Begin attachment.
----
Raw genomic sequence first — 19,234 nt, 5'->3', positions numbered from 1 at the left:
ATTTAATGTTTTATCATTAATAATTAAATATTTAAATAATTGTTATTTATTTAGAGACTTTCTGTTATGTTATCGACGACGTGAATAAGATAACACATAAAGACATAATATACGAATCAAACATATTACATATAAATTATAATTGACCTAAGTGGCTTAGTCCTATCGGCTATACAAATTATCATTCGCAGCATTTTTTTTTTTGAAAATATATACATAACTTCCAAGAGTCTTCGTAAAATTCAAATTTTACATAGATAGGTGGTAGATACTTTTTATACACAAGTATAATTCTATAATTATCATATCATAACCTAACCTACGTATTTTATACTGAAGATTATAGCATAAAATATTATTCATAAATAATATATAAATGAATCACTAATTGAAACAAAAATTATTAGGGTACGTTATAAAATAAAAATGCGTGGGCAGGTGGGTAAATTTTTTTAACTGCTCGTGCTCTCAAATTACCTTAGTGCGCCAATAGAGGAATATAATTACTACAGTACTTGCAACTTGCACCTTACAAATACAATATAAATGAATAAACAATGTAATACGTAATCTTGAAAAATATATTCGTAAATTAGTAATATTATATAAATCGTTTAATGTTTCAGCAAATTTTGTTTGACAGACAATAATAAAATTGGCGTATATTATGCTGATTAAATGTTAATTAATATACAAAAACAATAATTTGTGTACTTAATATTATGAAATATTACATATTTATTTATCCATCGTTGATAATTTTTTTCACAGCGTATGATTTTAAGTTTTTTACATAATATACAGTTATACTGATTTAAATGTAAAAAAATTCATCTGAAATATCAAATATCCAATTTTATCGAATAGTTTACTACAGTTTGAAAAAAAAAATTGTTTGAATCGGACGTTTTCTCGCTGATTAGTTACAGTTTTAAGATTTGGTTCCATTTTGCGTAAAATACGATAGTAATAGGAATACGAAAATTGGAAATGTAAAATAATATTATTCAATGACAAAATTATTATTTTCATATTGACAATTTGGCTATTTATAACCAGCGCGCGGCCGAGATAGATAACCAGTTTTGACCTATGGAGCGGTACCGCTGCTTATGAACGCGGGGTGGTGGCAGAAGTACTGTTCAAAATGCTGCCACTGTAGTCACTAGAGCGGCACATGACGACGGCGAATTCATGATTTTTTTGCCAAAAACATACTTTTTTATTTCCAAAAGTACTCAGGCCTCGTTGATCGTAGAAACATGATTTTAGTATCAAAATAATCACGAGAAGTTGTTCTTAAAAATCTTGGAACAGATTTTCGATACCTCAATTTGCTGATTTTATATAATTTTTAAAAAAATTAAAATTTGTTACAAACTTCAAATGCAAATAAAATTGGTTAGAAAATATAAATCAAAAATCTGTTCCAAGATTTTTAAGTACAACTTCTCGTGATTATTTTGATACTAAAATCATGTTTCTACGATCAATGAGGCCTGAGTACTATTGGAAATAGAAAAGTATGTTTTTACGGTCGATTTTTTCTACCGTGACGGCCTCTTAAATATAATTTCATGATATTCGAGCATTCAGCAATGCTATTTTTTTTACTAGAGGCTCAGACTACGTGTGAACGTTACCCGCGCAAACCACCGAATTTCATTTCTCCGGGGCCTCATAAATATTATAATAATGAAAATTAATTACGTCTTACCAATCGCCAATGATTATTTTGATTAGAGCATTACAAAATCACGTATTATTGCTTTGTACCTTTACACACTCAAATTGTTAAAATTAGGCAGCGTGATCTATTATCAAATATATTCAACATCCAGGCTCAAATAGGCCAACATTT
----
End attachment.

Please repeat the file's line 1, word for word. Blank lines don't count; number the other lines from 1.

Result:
Raw genomic sequence first — 19,234 nt, 5'->3', positions numbered from 1 at the left: